Feeding Wheat to Beef Cattle (AS1184)
Photo courtesy of Russ Danielson
Wheat remains one of the leading crops produced in North Dakota. Most wheat in North Dakota is hard red spring wheat (HRSW) or durum. Small acreages of hard red winter wheat and, more recently, hard white wheat also are planted in the state.
Wheat is not used traditionally as a feed grain because its milling properties make it desirable for use in breads, pastas and noodles. At certain times, however, wheat is priced competitively with other feed grains due to damage from disease, drought or sprouting. Feed-grade wheat is a palatable, digestible source of nutrients that can be used in beef cattle diets if fed with caution to avoid digestive upsets.
Nutrient Content of Feed Wheat
The nutrient content of wheat, wheat byproducts and selected feed grains is shown in Table 1 . Wheat is low in fiber and high in starch content, and has an energy value (total digestible nutrients [TDN], net energy of maintenance [NEm], net energy for gain [NEg]) similar to corn.
Wheat is higher in protein than other common feed grains such as corn, barley or oats. Within wheat classes, HRSW has the highest protein content, with hard red winter wheat and durum being slightly lower. All cereal grains generally are low in calcium and adequate in phosphorus for all classes of beef cattle.
Low fiber levels and a rapid rate of starch digestion make wheat more difficult to feed than most other cereal grains. The starch in wheat is fermented more rapidly than the starch in corn, resulting in greater potential for digestive upset, acidosis, bloat and founder, and reduced and/or erratic intake patterns. Figure 1 shows relative rates of fermentation for major feed grains.
Processing wheat substantially improves digestibility due to the hard seed coat associated with the kernel. According to research published in Australia, whole wheat has a digestibility of 60 percent, compared with 86 percent for wheat that is rolled.
However, attention to processing is crucial for best results when feeding wheat. Wheat should be rolled coarsely (breaking the kernel into a few pieces), but not ground, for best results. Creating excessive fines or floury material should be avoided. Small particle size increases the rate of digestion. When excess fines are present, an increase in digestive problems such as bloat, founder and acidosis can be expected.
Because of its feeding characteristics, levels of wheat in the ration should be limited. In moderate to high-grain rations (50 percent or more concentrate), wheat should be fed in combination with more slowly fermented feed grains and limited to 40 percent of the total diet to prevent or reduce the risk of digestive upsets.
What is important is to adapt cattle to wheat gradually so that you avoid overconsumption. Adapt cattle by introducing wheat into the ration at low levels (10 to 15 percent of the diet) and increasing the level in steps or increments (10, 20, 30, up to 40 percent) after a period of several days of constant intake and appetite.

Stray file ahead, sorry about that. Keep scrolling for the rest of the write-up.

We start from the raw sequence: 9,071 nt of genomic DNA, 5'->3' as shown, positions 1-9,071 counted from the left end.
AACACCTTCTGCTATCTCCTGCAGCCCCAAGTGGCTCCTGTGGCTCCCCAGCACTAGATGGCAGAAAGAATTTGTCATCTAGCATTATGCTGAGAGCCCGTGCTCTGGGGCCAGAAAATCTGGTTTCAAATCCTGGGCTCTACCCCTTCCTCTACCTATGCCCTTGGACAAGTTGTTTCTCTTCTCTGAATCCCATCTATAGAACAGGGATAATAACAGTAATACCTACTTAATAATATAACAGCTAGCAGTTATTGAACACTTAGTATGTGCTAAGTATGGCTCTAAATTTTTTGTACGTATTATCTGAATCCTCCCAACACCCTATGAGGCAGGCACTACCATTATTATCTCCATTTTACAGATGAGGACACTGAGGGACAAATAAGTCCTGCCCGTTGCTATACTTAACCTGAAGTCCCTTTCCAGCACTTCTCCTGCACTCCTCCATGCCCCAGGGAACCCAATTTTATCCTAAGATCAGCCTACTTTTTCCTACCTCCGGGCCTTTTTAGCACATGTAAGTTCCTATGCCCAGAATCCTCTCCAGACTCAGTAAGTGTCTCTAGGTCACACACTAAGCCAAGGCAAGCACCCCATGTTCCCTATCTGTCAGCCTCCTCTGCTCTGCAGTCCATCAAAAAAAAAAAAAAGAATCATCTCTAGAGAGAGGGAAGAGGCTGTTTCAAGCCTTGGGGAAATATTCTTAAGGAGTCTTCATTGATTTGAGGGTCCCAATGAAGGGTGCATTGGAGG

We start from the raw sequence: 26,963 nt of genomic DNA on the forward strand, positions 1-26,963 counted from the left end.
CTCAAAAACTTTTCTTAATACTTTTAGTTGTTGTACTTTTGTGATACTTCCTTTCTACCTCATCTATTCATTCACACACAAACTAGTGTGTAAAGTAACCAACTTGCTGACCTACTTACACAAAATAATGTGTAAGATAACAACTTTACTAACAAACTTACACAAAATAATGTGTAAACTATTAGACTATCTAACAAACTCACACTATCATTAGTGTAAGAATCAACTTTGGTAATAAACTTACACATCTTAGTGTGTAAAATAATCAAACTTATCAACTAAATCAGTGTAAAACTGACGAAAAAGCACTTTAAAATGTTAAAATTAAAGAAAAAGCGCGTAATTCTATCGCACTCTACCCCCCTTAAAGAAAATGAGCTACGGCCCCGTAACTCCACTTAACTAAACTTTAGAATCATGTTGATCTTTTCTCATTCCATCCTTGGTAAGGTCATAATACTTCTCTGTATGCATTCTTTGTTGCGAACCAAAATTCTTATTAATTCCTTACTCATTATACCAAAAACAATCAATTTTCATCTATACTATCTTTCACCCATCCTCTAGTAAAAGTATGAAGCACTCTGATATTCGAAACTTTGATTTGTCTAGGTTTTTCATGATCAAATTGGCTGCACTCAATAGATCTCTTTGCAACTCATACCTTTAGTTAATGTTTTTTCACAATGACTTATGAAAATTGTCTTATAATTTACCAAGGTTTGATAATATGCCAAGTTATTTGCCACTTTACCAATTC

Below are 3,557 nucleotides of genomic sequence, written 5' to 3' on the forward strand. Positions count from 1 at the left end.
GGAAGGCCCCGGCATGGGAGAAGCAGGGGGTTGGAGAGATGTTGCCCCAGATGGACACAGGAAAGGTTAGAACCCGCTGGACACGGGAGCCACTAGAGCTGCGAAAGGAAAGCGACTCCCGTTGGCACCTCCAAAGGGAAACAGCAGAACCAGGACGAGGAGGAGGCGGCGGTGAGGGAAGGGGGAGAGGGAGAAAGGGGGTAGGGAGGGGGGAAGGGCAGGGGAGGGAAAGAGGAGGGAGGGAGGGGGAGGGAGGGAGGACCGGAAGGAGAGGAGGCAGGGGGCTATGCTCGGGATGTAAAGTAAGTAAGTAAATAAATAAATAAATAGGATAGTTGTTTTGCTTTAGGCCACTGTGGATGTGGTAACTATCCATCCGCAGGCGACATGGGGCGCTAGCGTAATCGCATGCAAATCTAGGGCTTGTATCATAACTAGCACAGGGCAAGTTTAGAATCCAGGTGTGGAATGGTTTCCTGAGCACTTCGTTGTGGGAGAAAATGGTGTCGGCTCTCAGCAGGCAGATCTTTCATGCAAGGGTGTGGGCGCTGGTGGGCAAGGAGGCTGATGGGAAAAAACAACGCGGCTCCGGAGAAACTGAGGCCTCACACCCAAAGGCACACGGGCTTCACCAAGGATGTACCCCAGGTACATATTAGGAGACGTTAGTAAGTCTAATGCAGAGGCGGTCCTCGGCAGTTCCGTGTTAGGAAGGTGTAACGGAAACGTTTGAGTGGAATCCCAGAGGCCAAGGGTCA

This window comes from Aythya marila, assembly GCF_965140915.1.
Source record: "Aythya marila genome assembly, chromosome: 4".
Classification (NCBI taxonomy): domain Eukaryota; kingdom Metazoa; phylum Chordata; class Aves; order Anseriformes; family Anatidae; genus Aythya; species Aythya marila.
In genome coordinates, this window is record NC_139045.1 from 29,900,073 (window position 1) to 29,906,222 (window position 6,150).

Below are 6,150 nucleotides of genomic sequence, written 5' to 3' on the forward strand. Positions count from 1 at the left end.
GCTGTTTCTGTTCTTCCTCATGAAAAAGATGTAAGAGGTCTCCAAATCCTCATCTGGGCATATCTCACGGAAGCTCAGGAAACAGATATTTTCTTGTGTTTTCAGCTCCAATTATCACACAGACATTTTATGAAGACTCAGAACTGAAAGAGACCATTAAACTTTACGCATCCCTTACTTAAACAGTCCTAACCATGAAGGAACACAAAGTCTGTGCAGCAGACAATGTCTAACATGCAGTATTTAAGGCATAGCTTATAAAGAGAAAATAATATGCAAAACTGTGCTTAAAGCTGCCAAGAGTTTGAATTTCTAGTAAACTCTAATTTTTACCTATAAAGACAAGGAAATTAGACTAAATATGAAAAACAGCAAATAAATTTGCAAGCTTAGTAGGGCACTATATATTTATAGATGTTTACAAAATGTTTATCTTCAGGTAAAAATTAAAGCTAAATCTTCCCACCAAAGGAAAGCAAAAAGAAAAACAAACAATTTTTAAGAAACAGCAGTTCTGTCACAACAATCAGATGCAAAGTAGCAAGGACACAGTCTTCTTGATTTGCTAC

Figure 2 (below) details research conducted at the University of Nebraska that shows the erratic intakes that cattle sometimes experience as they adapt to wheat-based finishing diets. To avoid problems with wheat-based diets, cattle should not be moved to higher-concentrate levels until intakes are consistent.
Problems with overconsumption (such as bloat, founder and acidosis) can be minimized by limit feeding, feeding two times or more per day, providing plenty of roughage and feeding a total mixed ration. Self-feeding wheat should be avoided.
In addition to limiting the level of wheat fed, feeding with other grains such as corn, coarse processing, adapting cattle slowly and good bunk management have been shown to be helpful when utilizing wheat in the ration. For growing and finishing cattle, including an ionophore will help reduce overconsumption and acidosis. Kansas research indicates that the addition of an ionophore/antibiotic combination to wheat-based finishing diets improves feed efficiency.
Using buffers (such as limestone) in the ration, particularly as cattle are being started on concentrate diets, is beneficial. Rations should be formulated to contain a minimum of .7 percent calcium (with the majority of the calcium coming from limestone). The addition of sodium bicarbonate to wheat-based rations has, at times, improved daily gain and feed conversions, according to research conducted in Kansas.
Durum vs. Hard Wheats
Research conducted at NDSU that compared durum with HRSW indicated cattle fed durum consumed less feed and had poorer feed conversions, compared with cattle fed barley, corn or HRSW. Table 2 details the results of this feeding trial, which compared feeding corn, barley, durum, soft wheat and HRSW to finishing steers. The diets averaged 73 percent grain for the wheat- and corn-based diets and 81 percent grain for the barley-based diet. Grains were coarsely rolled prior to feeding.